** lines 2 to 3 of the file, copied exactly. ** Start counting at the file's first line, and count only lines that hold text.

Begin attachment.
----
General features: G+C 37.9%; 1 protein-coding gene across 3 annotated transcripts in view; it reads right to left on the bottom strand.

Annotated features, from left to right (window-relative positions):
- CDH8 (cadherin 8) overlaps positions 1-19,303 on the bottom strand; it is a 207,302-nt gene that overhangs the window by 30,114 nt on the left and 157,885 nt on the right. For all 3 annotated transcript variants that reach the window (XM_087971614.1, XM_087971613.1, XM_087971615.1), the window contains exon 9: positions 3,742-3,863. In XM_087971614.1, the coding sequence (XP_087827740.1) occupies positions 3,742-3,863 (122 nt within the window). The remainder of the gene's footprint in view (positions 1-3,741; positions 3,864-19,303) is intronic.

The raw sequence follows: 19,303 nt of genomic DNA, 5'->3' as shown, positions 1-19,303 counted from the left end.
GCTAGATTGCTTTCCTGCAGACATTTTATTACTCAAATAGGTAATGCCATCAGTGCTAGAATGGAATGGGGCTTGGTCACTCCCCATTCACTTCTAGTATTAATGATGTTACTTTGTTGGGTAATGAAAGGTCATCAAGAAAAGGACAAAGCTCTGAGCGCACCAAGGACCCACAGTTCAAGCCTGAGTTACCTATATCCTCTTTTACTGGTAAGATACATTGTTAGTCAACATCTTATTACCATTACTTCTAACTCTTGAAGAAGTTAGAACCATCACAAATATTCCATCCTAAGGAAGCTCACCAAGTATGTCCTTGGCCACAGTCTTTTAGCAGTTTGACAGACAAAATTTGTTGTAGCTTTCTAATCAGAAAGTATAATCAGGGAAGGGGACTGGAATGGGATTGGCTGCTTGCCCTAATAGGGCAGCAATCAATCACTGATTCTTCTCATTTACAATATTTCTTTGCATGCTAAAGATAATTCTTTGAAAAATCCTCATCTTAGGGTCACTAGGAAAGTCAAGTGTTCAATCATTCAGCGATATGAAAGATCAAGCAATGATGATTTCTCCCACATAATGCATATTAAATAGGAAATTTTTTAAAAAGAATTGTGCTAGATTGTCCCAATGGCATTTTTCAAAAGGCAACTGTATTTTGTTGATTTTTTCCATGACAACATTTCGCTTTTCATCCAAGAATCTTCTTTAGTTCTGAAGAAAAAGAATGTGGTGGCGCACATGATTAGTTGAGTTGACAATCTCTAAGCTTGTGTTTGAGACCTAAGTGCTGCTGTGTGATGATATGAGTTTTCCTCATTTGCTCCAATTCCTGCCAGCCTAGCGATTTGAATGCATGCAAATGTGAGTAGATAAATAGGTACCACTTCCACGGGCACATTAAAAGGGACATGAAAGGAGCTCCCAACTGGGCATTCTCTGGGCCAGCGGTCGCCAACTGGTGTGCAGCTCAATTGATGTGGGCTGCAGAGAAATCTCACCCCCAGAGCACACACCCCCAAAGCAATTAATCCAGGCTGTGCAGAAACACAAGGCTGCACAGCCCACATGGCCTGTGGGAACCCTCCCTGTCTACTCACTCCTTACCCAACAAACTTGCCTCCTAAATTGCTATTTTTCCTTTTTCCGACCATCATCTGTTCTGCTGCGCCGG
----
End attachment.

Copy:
Annotated features, from left to right (window-relative positions):
- CDH8 (cadherin 8) overlaps positions 1-19,303 on the bottom strand; it is a 207,302-nt gene that overhangs the window by 30,114 nt on the left and 157,885 nt on the right. For all 3 annotated transcript variants that reach the window (XM_087971614.1, XM_087971613.1, XM_087971615.1), the window contains exon 9: positions 3,742-3,863. In XM_087971614.1, the coding sequence (XP_087827740.1) occupies positions 3,742-3,863 (122 nt within the window). The remainder of the gene's footprint in view (positions 1-3,741; positions 3,864-19,303) is intronic.